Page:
The superfamily Eunicea (herein considered to include six families, p. 2) comprises one of the most diversified yet most closely allied among the numerous families of the order Polychaeta. More than any other group, save perhaps the elytral-bearing chaetopods including the polynoids and their relatives, they are related to one another by characters of unique distinction. These, however, are largely internal, some of the most significant being in the proboscidial armature. Externally the Eunicea differ from one another so widely that their affinities might not be surmised, as, for example, among species of the genera Diopatra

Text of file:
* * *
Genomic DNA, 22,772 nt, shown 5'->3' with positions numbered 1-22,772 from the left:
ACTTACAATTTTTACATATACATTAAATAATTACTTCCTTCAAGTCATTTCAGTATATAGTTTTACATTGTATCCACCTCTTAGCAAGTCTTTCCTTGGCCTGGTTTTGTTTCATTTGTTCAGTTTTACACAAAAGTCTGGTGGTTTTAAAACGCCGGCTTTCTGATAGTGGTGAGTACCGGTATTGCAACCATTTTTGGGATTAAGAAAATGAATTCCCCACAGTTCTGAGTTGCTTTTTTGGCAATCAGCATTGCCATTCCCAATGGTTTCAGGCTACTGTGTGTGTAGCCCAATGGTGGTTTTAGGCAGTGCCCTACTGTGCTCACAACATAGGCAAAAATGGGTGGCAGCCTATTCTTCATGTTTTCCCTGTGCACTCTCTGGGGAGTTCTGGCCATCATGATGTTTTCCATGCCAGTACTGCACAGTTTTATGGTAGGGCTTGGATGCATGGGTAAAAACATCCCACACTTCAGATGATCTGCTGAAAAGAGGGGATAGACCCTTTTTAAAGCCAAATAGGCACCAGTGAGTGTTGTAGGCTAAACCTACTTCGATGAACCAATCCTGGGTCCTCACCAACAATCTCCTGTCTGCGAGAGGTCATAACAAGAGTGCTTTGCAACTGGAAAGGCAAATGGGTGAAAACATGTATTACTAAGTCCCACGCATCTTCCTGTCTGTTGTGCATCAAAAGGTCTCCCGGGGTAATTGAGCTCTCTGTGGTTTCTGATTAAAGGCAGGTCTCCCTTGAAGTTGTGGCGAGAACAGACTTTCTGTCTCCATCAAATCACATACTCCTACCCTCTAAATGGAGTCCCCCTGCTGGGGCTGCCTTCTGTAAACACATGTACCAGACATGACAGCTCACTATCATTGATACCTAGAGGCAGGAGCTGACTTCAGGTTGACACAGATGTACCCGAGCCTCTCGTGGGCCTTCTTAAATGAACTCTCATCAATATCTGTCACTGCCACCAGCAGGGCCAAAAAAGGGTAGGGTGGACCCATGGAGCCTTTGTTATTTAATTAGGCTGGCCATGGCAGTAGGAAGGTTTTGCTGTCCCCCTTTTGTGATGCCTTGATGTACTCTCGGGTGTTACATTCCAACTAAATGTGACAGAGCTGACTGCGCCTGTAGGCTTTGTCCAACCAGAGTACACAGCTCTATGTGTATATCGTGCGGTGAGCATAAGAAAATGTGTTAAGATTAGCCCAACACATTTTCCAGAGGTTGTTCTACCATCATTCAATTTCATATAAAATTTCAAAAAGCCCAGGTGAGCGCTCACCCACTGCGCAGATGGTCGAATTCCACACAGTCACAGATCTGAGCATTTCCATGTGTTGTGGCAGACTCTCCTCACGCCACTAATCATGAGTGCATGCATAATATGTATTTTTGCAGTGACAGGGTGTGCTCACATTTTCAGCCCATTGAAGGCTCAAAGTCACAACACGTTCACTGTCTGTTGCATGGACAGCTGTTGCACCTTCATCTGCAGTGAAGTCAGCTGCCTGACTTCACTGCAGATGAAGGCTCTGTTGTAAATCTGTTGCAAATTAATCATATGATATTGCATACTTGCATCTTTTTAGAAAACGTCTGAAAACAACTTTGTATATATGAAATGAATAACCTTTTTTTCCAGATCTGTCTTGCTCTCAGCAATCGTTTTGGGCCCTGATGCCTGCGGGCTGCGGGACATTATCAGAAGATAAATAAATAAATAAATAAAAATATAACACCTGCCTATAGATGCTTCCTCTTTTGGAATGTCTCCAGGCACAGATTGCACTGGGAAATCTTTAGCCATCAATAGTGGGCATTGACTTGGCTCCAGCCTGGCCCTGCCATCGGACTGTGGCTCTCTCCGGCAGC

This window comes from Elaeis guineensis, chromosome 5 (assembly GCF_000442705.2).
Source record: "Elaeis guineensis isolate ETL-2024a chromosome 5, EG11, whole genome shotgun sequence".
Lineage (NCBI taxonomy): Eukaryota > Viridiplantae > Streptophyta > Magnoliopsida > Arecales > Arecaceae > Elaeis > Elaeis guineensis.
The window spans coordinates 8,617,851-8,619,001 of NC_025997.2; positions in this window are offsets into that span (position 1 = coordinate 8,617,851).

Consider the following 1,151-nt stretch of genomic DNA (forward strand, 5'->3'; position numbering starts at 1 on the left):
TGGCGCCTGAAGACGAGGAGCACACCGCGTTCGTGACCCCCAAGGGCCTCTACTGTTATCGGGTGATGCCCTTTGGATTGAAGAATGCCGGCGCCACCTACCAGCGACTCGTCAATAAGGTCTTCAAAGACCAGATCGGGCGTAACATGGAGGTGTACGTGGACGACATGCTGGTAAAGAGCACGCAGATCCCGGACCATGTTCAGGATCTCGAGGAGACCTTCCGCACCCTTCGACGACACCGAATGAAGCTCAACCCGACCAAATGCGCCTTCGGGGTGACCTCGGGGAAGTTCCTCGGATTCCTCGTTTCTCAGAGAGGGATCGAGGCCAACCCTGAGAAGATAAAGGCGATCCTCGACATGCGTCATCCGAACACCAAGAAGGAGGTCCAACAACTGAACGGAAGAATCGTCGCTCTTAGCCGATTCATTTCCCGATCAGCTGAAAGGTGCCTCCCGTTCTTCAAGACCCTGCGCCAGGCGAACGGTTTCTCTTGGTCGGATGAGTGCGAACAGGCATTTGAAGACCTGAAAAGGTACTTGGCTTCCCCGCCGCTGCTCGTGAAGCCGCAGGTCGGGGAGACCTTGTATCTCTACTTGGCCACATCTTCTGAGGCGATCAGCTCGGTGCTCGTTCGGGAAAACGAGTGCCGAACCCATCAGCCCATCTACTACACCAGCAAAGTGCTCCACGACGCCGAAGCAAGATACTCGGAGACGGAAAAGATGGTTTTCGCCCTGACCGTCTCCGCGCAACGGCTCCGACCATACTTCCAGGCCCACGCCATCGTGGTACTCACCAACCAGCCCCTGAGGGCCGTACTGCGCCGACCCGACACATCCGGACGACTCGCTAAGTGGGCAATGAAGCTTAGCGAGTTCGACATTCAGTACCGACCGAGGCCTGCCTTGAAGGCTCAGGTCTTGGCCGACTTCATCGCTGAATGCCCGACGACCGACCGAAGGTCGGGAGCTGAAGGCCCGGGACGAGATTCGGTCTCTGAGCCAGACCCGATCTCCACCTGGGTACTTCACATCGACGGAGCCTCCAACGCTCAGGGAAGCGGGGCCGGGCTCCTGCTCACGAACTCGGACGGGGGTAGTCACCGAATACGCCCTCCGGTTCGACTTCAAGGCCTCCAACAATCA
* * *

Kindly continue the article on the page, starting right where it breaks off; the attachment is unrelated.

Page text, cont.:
The distinguished Scottish zoologist, W. C. McIntosh (1910, pp. 343-352), has given a summarized account of the extensive studies devoted to this superfamily. Some of the earliest accounts were made by several renowned French scientists, including Savigny (1809), who erected the family and several genera; Blainville (1825 and 1828), whose classification was more detailed but based on unnatural affinities (placing genera from widely related families in the same category); and Audouin and M. Edwards (1834), who divided the group into 2 great divisions, the abranchiate and the branchiate. This last-named plan was later followed by Johnston (1865), Quatrefages (1865), and others.